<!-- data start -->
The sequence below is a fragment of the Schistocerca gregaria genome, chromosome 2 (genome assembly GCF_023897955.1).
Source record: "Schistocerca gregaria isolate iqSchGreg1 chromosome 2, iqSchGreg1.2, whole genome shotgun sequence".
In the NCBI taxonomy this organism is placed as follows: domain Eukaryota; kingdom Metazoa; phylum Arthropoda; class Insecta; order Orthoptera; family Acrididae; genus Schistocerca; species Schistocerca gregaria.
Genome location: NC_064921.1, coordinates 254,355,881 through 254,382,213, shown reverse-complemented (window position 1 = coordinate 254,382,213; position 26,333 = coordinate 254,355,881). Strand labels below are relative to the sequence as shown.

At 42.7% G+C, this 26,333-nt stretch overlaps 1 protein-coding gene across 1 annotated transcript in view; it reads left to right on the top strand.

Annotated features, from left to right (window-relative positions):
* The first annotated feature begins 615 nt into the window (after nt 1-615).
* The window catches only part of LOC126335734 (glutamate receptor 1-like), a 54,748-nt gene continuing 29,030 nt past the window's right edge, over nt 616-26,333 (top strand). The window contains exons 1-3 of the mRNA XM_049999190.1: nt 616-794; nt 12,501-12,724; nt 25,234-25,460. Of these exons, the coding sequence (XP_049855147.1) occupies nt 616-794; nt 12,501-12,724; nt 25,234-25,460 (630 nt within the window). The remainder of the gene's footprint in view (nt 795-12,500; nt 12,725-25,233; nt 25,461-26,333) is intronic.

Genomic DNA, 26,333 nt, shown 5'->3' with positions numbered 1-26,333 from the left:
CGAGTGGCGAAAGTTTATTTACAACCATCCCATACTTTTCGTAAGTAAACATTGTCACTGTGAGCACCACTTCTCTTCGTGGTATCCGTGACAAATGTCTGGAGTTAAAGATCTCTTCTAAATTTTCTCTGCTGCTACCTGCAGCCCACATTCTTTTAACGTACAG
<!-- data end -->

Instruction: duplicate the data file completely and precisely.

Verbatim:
The sequence below is a fragment of the Schistocerca gregaria genome, chromosome 2 (genome assembly GCF_023897955.1).
Source record: "Schistocerca gregaria isolate iqSchGreg1 chromosome 2, iqSchGreg1.2, whole genome shotgun sequence".
In the NCBI taxonomy this organism is placed as follows: domain Eukaryota; kingdom Metazoa; phylum Arthropoda; class Insecta; order Orthoptera; family Acrididae; genus Schistocerca; species Schistocerca gregaria.
Genome location: NC_064921.1, coordinates 254,355,881 through 254,382,213, shown reverse-complemented (window position 1 = coordinate 254,382,213; position 26,333 = coordinate 254,355,881). Strand labels below are relative to the sequence as shown.

At 42.7% G+C, this 26,333-nt stretch overlaps 1 protein-coding gene across 1 annotated transcript in view; it reads left to right on the top strand.

Annotated features, from left to right (window-relative positions):
* The first annotated feature begins 615 nt into the window (after nt 1-615).
* The window catches only part of LOC126335734 (glutamate receptor 1-like), a 54,748-nt gene continuing 29,030 nt past the window's right edge, over nt 616-26,333 (top strand). The window contains exons 1-3 of the mRNA XM_049999190.1: nt 616-794; nt 12,501-12,724; nt 25,234-25,460. Of these exons, the coding sequence (XP_049855147.1) occupies nt 616-794; nt 12,501-12,724; nt 25,234-25,460 (630 nt within the window). The remainder of the gene's footprint in view (nt 795-12,500; nt 12,725-25,233; nt 25,461-26,333) is intronic.

Genomic DNA, 26,333 nt, shown 5'->3' with positions numbered 1-26,333 from the left:
CGAGTGGCGAAAGTTTATTTACAACCATCCCATACTTTTCGTAAGTAAACATTGTCACTGTGAGCACCACTTCTCTTCGTGGTATCCGTGACAAATGTCTGGAGTTAAAGATCTCTTCTAAATTTTCTCTGCTGCTACCTGCAGCCCACATTCTTTTAACGTACAG